Wills are complex legal documents that contain a wealth of information about your assets and wishes. However, it can be easy to get wrapped up in the technicalities, which may cause you to worry that not all essential information is included.
To offer our support, we’ve put together some guidance about what you may include in your Will.
A lot of essential information needs to be contained in your Will to make the administration process run as smoothly as possible. With this in mind, be sure to include information such as:
- Your Executor – Executors are responsible for distributing your Estate according to the terms of your Will. Being an Executor is a huge responsibility, and you must select someone who will act in your best interest. For this reason, some people appoint a professional Executor to ensure their wishes are carried out.
- Money and assets – Your Estate is the term for everything you own. When writing your Will, it’s vital to know what you own and what you may own when you pass away. This includes life insurance policies, pensions, stocks and shares, and properties.
- Beneficiaries – Once you have compiled your list of assets, your Will must include who you want to inherit them. There are no limits to the number of beneficiaries you can choose, and your Executor can also be a beneficiary. However, a witness to your Will cannot be a beneficiary. If a beneficiary witnesses a Will signing, any assets you may have left to them will fail. It is also good practice to determine what should happen if your beneficiaries pass away before you.
- Children – If you have children under 18, your Will should dictate who will care for them if you pass away. If you leave assets to your children, you may not want them to inherit immediately. In this event, you can choose to establish a trust that requires your children to reach a specific milestone, such as age, marriage, or buying their first home, before the assets or money is released.
- Digital assets – Many people are beginning to own more significant amounts of digital assets, such as photographs, music, and films. If you have any digital assets, you may choose to bequeath them to a beneficiary in your Will. Other digital assets that you may decide to pass on can also include social media accounts.
In your Will, you can also outline instructions for your funeral, such as if you would like to be buried or cremated and any special services to include at your funeral. However, these instructions are not legally binding. Your Executor will be able to make decisions about your funeral, although last wishes are commonly followed to spare your loved ones from making difficult decisions when grieving. Funeral plans may also be in place by the time your Will is read, so it may be more effective to share your wishes with a loved one outside of your Will.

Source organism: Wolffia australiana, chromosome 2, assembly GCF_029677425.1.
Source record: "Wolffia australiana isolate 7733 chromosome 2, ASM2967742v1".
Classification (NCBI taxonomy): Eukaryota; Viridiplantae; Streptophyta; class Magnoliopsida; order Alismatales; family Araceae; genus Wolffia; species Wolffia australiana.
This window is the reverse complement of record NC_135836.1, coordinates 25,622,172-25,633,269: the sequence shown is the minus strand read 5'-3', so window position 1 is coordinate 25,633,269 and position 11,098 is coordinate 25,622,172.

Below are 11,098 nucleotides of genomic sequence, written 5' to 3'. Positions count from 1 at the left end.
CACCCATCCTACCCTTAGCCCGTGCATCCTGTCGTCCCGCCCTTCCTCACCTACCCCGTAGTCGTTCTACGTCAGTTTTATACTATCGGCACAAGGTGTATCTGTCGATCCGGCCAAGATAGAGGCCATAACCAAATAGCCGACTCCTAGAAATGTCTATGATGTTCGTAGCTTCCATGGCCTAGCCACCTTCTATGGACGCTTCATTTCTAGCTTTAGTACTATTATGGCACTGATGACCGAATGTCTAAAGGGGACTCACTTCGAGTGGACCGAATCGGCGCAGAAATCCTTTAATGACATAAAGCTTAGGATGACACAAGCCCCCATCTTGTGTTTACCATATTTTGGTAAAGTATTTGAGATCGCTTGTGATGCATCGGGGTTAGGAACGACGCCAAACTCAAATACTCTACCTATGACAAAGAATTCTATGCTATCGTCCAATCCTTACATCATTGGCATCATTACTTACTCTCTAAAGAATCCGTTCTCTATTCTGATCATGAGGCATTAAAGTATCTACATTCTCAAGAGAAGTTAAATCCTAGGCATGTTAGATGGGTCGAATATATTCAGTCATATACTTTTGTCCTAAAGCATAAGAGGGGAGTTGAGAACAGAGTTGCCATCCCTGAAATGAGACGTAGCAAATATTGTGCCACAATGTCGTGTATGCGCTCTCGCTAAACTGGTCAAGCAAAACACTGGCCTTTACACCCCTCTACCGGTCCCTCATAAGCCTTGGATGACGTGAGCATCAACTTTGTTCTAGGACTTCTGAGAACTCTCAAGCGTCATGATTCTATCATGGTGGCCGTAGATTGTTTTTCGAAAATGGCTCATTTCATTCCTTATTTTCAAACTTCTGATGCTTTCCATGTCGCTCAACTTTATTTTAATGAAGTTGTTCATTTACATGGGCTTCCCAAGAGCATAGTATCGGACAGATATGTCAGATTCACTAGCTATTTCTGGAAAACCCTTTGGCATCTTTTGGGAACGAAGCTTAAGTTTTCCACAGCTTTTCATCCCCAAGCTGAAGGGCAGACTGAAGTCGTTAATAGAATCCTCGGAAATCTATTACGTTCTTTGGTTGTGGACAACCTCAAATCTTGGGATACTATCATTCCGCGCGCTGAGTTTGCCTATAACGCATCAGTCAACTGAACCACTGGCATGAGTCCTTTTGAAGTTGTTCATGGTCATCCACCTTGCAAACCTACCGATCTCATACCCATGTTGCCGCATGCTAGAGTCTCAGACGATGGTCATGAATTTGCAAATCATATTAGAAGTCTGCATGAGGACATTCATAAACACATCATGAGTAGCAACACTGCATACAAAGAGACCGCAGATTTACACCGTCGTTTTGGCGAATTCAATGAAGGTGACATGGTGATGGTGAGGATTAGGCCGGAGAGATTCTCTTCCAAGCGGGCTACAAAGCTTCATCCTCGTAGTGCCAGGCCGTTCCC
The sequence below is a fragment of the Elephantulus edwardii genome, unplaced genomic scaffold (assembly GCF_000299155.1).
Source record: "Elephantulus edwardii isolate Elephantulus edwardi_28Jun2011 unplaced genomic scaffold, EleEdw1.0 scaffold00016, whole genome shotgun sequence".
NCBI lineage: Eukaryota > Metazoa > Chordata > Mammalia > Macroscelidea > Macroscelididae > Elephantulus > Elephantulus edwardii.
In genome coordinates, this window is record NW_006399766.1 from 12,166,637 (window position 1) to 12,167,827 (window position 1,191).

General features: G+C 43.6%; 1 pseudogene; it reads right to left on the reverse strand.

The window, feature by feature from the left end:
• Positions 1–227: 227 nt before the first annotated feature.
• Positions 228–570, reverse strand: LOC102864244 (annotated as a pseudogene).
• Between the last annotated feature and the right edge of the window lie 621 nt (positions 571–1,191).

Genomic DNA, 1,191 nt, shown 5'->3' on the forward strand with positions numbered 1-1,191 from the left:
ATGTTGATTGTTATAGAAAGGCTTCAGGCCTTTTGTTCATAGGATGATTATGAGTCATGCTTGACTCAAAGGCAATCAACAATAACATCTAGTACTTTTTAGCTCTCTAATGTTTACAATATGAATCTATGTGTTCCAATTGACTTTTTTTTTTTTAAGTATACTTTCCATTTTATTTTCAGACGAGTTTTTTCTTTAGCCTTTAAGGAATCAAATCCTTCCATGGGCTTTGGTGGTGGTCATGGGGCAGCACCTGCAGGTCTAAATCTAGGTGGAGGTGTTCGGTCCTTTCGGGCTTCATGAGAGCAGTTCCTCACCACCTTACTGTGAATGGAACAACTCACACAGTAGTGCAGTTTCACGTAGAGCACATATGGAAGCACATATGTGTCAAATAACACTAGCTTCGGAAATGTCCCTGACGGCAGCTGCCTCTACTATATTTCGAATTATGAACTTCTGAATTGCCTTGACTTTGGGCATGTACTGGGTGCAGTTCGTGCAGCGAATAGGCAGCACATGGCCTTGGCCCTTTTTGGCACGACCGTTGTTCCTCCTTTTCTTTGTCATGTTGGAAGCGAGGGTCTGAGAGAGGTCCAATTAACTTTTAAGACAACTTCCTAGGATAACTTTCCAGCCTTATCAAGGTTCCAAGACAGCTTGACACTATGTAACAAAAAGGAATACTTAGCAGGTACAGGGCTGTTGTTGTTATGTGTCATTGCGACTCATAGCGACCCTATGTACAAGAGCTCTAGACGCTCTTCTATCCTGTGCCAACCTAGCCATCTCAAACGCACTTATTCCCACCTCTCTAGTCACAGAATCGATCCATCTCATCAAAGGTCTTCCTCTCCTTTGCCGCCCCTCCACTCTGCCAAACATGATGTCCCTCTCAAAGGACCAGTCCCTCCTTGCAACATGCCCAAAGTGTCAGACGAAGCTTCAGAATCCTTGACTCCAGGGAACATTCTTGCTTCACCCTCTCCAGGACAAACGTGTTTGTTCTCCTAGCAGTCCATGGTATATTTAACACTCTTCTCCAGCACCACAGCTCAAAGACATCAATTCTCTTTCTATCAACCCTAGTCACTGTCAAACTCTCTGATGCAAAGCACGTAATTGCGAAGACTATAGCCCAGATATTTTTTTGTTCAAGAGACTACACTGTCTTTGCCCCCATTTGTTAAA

Leaving property in your Will can be slightly more complex than leaving other gifts. For example, you may be unable to pass on your home if you do not own it outright and passing it on may depend on if you own it jointly with your spouse or partner. Below, we have shared some more information about leaving property.
- You can name a new property owner in your Will if you own your home outright.
- If you are still repaying a mortgage when you pass away, your heirs will need to make arrangements with the bank or mortgage lenders to keep the home.
- If your property is held in joint tenancy, your half of the property will pass to the surviving tenant.
- If your property is held in a tenancy in common, your share of the property can be left to someone else in your Will, who will become a tenant in common with the other owner.
You may also grant someone a right of residence in your property whilst passing the ownership to someone else. This allows them to remain in your property for a set amount of time, such as until they move into care or pass away, even if you grant ownership to another person.
If your needs are not straightforward, writing a Will can be challenging. As a result, it is advisable to seek legal advice from a professional to ensure that your assets go to the right people, for example, if you:
- Own property overseas
- Own a business
- Are leaving money to a dependent who cannot care for themselves
- Have family members who may claim your Will
When writing your Will, be as specific as possible and include everything you own, who you would like it to be left to, and who will execute your Estate.
Failure to do so could see your assets go to someone you would prefer them not to.
If your needs are more complex, contact The Planning Bee today. Our specialist paralegals are available to help you with bespoke Estate planning, establishing trusts, and they will walk you through your options and offer professional advice.